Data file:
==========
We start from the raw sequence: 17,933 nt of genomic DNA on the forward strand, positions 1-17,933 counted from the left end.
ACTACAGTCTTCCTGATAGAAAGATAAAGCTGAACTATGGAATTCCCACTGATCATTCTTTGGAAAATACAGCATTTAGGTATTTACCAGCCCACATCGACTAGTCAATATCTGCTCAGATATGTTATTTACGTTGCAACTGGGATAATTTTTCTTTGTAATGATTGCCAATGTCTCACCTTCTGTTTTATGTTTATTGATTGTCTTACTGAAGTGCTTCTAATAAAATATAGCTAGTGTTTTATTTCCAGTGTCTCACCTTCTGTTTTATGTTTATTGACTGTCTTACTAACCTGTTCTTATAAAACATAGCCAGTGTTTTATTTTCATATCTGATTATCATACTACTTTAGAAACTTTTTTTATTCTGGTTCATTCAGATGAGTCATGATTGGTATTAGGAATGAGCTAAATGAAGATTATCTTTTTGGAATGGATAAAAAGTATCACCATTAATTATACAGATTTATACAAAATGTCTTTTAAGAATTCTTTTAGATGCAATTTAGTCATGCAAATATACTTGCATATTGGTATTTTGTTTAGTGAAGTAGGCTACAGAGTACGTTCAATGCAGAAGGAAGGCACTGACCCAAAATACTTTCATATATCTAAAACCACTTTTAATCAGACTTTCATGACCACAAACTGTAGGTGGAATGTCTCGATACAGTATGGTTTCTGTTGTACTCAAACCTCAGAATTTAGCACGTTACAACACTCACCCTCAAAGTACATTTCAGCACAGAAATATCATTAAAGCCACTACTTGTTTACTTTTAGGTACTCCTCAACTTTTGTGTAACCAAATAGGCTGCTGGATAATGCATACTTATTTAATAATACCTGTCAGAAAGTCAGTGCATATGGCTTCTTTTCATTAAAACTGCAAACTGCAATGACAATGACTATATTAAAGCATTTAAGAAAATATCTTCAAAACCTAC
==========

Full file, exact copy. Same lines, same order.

We start from the raw sequence: 17,933 nt of genomic DNA on the forward strand, positions 1-17,933 counted from the left end.
ACTACAGTCTTCCTGATAGAAAGATAAAGCTGAACTATGGAATTCCCACTGATCATTCTTTGGAAAATACAGCATTTAGGTATTTACCAGCCCACATCGACTAGTCAATATCTGCTCAGATATGTTATTTACGTTGCAACTGGGATAATTTTTCTTTGTAATGATTGCCAATGTCTCACCTTCTGTTTTATGTTTATTGATTGTCTTACTGAAGTGCTTCTAATAAAATATAGCTAGTGTTTTATTTCCAGTGTCTCACCTTCTGTTTTATGTTTATTGACTGTCTTACTAACCTGTTCTTATAAAACATAGCCAGTGTTTTATTTTCATATCTGATTATCATACTACTTTAGAAACTTTTTTTATTCTGGTTCATTCAGATGAGTCATGATTGGTATTAGGAATGAGCTAAATGAAGATTATCTTTTTGGAATGGATAAAAAGTATCACCATTAATTATACAGATTTATACAAAATGTCTTTTAAGAATTCTTTTAGATGCAATTTAGTCATGCAAATATACTTGCATATTGGTATTTTGTTTAGTGAAGTAGGCTACAGAGTACGTTCAATGCAGAAGGAAGGCACTGACCCAAAATACTTTCATATATCTAAAACCACTTTTAATCAGACTTTCATGACCACAAACTGTAGGTGGAATGTCTCGATACAGTATGGTTTCTGTTGTACTCAAACCTCAGAATTTAGCACGTTACAACACTCACCCTCAAAGTACATTTCAGCACAGAAATATCATTAAAGCCACTACTTGTTTACTTTTAGGTACTCCTCAACTTTTGTGTAACCAAATAGGCTGCTGGATAATGCATACTTATTTAATAATACCTGTCAGAAAGTCAGTGCATATGGCTTCTTTTCATTAAAACTGCAAACTGCAATGACAATGACTATATTAAAGCATTTAAGAAAATATCTTCAAAACCTAC